Friday, October 9, 2015


The feathers, the finery, the anthems, the heart -- "Priscilla Queen of the Desert" couldn't be more fun, says critic Toby Zinman.



By Toby Zinman

For the Inquirer 

It’s like going to a great party with lots of Champagne: Priscilla Queen of the Desert The Musical is so much fun, so spectacular to look at, with so many danceable songs, that we all just bounced out of the Academy of Music on Tuesday night. 

Based on the 1994 Australian movie The Adventures of Priscilla Queen of the Desert, the musical follows three  friends, all drag queens, from Sydney to Alice Springs where, among other things, they finally climb Ayer’s Rock. Priscilla is the name of the jalopy of a bus that takes Tick to see the wife and son nobody knew he had. The show is not only a blinged-up razzle-dazzler full of feathers and sparkles , but it’s also full of heart and important lessons about tolerance and love and friendship. 

Wade McCollum as Tick projects warmth and solidity underneath the spangled eyelashes, and his reunion with his son is genuinely touching without being cloying. Scott Willis, middle-aged and totally femme, falls in love with Bob (Joe Hart). the mechanic who rescues Priscilla. Bryan West is the youngest and cutest and silliest of the trio. 

The costumes and wigs are beyond fabulous (Tim Chappel and Lizzy Gardiner won the Tony), the abs are beyond ripped, the singing and the dancing are boffo Broadway. 

The songs are lipsynching divadom’s favorites: “It’s Raining Men,” “I Will Survive,” “True Colors,” “Girls Just Want to Have Fun,” “What’s Love Got to Do With It?”  In a setup of sheer bliss, a cake is left out overnight in the rain, and Tick pounces on the opportunity, letting loose with a gleeful rendition of “MacArthur Park.” 

The contingent in the balcony waving their red feather boas while paper streamers rained down on all our heads definitely had the right idea.


Academy of Music, Broad & Locust Streets. Through March 3. Tickets $20-$100. Information: 215-731-3333, or,

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About this blog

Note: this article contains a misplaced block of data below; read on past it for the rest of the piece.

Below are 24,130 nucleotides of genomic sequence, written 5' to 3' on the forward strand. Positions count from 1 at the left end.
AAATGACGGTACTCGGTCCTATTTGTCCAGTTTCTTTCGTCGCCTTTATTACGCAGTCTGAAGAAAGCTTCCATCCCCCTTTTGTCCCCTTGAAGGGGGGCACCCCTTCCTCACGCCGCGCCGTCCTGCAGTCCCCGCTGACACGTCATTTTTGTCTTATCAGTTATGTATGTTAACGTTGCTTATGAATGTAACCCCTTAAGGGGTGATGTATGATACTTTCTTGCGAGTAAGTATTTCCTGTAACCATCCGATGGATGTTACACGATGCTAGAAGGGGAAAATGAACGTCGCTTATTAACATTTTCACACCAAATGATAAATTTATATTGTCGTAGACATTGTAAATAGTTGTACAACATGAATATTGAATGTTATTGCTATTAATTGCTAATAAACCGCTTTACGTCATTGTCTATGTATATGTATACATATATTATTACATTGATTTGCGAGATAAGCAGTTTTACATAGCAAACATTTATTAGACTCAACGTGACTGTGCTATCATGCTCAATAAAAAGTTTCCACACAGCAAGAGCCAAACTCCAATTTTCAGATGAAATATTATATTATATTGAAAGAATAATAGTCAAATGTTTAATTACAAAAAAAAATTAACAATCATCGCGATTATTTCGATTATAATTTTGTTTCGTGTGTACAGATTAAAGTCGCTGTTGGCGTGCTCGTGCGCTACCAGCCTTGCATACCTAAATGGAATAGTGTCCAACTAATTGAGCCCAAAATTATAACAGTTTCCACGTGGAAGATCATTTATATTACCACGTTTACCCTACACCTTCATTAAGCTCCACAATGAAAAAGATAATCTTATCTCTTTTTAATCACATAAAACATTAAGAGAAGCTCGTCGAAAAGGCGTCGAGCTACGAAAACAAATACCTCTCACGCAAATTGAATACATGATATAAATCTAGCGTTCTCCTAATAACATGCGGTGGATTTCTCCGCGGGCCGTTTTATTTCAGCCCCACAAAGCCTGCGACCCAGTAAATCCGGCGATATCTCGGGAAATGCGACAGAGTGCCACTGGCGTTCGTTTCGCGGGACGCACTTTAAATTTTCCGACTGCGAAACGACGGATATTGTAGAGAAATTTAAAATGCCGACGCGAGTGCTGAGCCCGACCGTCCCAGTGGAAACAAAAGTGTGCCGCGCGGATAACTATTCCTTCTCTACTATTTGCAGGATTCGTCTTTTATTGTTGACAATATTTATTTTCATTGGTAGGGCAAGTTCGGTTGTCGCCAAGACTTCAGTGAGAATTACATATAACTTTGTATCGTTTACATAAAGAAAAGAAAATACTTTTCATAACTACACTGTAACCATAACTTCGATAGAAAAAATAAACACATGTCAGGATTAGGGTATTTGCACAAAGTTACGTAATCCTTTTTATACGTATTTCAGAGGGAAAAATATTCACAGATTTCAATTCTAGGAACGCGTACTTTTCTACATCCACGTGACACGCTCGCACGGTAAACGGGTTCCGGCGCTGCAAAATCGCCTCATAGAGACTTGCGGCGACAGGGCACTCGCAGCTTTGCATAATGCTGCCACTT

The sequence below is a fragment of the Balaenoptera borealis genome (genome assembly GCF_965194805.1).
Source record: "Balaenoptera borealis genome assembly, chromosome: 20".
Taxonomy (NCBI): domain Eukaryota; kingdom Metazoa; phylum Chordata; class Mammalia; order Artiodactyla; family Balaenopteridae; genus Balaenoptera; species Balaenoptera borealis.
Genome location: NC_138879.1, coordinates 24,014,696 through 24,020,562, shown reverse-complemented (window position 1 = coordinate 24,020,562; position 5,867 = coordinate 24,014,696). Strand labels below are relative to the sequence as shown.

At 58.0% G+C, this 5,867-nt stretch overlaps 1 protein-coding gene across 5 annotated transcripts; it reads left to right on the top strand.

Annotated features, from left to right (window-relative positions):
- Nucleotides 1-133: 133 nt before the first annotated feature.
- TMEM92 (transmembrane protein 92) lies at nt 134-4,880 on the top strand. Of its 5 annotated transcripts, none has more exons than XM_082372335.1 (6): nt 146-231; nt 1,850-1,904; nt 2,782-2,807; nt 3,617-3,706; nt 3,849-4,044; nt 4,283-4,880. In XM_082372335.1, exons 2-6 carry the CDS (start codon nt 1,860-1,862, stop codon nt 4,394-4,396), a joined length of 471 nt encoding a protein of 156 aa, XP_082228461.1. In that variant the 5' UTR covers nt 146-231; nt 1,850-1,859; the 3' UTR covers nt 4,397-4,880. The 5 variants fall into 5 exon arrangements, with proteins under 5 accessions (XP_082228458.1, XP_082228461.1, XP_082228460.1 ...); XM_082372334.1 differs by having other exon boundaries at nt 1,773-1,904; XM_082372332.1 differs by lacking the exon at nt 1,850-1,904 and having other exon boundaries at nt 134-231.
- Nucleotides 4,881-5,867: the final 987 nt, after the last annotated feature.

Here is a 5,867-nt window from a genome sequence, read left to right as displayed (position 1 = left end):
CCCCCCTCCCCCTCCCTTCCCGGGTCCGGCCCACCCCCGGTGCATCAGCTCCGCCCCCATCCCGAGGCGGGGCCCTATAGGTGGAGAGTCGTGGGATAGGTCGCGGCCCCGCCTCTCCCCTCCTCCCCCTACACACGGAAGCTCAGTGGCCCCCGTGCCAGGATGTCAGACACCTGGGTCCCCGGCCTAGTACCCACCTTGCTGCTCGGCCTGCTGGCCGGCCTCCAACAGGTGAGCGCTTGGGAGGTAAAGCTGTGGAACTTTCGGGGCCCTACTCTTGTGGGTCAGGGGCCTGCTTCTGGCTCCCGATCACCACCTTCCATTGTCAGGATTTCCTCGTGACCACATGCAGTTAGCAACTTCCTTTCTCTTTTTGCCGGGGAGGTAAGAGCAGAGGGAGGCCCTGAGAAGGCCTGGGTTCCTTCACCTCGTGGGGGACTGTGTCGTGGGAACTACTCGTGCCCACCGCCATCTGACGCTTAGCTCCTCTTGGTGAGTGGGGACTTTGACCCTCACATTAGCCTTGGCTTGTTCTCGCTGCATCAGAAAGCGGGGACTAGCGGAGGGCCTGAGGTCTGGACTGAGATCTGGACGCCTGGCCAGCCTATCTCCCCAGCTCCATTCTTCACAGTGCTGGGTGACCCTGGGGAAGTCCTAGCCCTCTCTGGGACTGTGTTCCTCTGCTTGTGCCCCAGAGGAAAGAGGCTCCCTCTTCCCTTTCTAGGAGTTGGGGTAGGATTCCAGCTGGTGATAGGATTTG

Toby Zinman's night job since 2006 is theater critic for the Inquirer where she reviews New York and London as well as Philadelphia. Her day job: Prize-winning prof at UArts, author of five books about modern and contemporary drama, and doer of scholarly deeds (winner of five NEH grants, Fulbright lecturer at Tel Aviv University, visiting professor in China). She was recently named by American Theatre magazine "one of the twelve most influential critics in America."

Wendy Rosenfield has written freelance features and theater reviews for The Inquirer since 2006. She was theater critic for the Philadelphia Weekly from 1995 to 2001, after which she enjoyed a five-year baby-raising sabbatical. She serves on the board of the American Theatre Critics Association, was a participant in the Bennington Writer's Workshop, a 2008 NEA/USC Fellow in Theater and Musical Theater, and twice was guest critic for the Kennedy Center American College Theater Festival's Region II National Critics Institute. She received her B.A. from Bennington College and her M.L.A. from the University of Pennsylvania. She also is a fiction writer, was proofreader to a swami, publications editor for the Women's International League for Peace and Freedom, and spends all her free time working out and driving people places. Follow her on Twitter @WendyRosenfield.

Jim Rutter has reviewed theater for The Inquirer since September, 2011. Since 2006, he covered dance, theater and opera for the Broad Street Review, and has also written for many suburban newspapers, including The Main Line Times. In 2009, the National Endowment for the Arts awarded him a Fellowship in Arts Journalism. Thames & Hudson released his updated and revised version of Ballet and Modern Dance in June, 2012. From 1998 to 2005, he taught philosophy and logic at Drexel, and then Widener University. He also coaches Olympic Weightlifting for Liberty Barbell, and has competed at the national level in that sport since 2001.

Merilyn Jackson regularly writes on dance for The Inquirer and other publications. She specializes in the arts, literature, food, travel, and Eastern European culture and politics. In 2001, she was dance critic in residence at the Festival of Contemporary Dance in Bytom, Poland; in 2005, she received an NEA Critics’ Fellowship to Duke University’s Institute for Dance Criticism. She likes to say that dance was her first love but that when she discovered writing she began to cheat on dance. Now that she writes about dance, she’s made an honest woman of herself, although she also writes poetry.

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